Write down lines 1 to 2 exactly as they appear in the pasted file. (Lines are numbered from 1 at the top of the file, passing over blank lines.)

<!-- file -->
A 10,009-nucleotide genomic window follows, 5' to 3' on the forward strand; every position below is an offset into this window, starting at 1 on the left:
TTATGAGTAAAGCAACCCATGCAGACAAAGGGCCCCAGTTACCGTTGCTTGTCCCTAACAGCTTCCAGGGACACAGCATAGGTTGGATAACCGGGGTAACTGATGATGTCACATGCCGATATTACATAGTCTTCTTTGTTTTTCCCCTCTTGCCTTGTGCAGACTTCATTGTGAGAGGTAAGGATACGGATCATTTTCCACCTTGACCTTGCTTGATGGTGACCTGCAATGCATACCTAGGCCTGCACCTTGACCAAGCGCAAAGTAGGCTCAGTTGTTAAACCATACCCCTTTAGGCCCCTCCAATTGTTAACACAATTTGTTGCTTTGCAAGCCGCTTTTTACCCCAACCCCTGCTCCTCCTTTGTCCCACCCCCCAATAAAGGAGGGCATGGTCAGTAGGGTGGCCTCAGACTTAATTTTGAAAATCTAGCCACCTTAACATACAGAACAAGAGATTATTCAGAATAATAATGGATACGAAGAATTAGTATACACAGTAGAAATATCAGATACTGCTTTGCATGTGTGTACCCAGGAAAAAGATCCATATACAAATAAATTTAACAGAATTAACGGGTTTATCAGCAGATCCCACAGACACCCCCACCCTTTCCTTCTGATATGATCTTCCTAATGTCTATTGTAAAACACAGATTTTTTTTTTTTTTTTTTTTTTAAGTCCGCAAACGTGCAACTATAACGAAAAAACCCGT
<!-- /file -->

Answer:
A 10,009-nucleotide genomic window follows, 5' to 3' on the forward strand; every position below is an offset into this window, starting at 1 on the left:
TTATGAGTAAAGCAACCCATGCAGACAAAGGGCCCCAGTTACCGTTGCTTGTCCCTAACAGCTTCCAGGGACACAGCATAGGTTGGATAACCGGGGTAACTGATGATGTCACATGCCGATATTACATAGTCTTCTTTGTTTTTCCCCTCTTGCCTTGTGCAGACTTCATTGTGAGAGGTAAGGATACGGATCATTTTCCACCTTGACCTTGCTTGATGGTGACCTGCAATGCATACCTAGGCCTGCACCTTGACCAAGCGCAAAGTAGGCTCAGTTGTTAAACCATACCCCTTTAGGCCCCTCCAATTGTTAACACAATTTGTTGCTTTGCAAGCCGCTTTTTACCCCAACCCCTGCTCCTCCTTTGTCCCACCCCCCAATAAAGGAGGGCATGGTCAGTAGGGTGGCCTCAGACTTAATTTTGAAAATCTAGCCACCTTAACATACAGAACAAGAGATTATTCAGAATAATAATGGATACGAAGAATTAGTATACACAGTAGAAATATCAGATACTGCTTTGCATGTGTGTACCCAGGAAAAAGATCCATATACAAATAAATTTAACAGAATTAACGGGTTTATCAGCAGATCCCACAGACACCCCCACCCTTTCCTTCTGATATGATCTTCCTAATGTCTATTGTAAAACACAGATTTTTTTTTTTTTTTTTTTTTTAAGTCCGCAAACGTGCAACTATAACGAAAAAACCCGT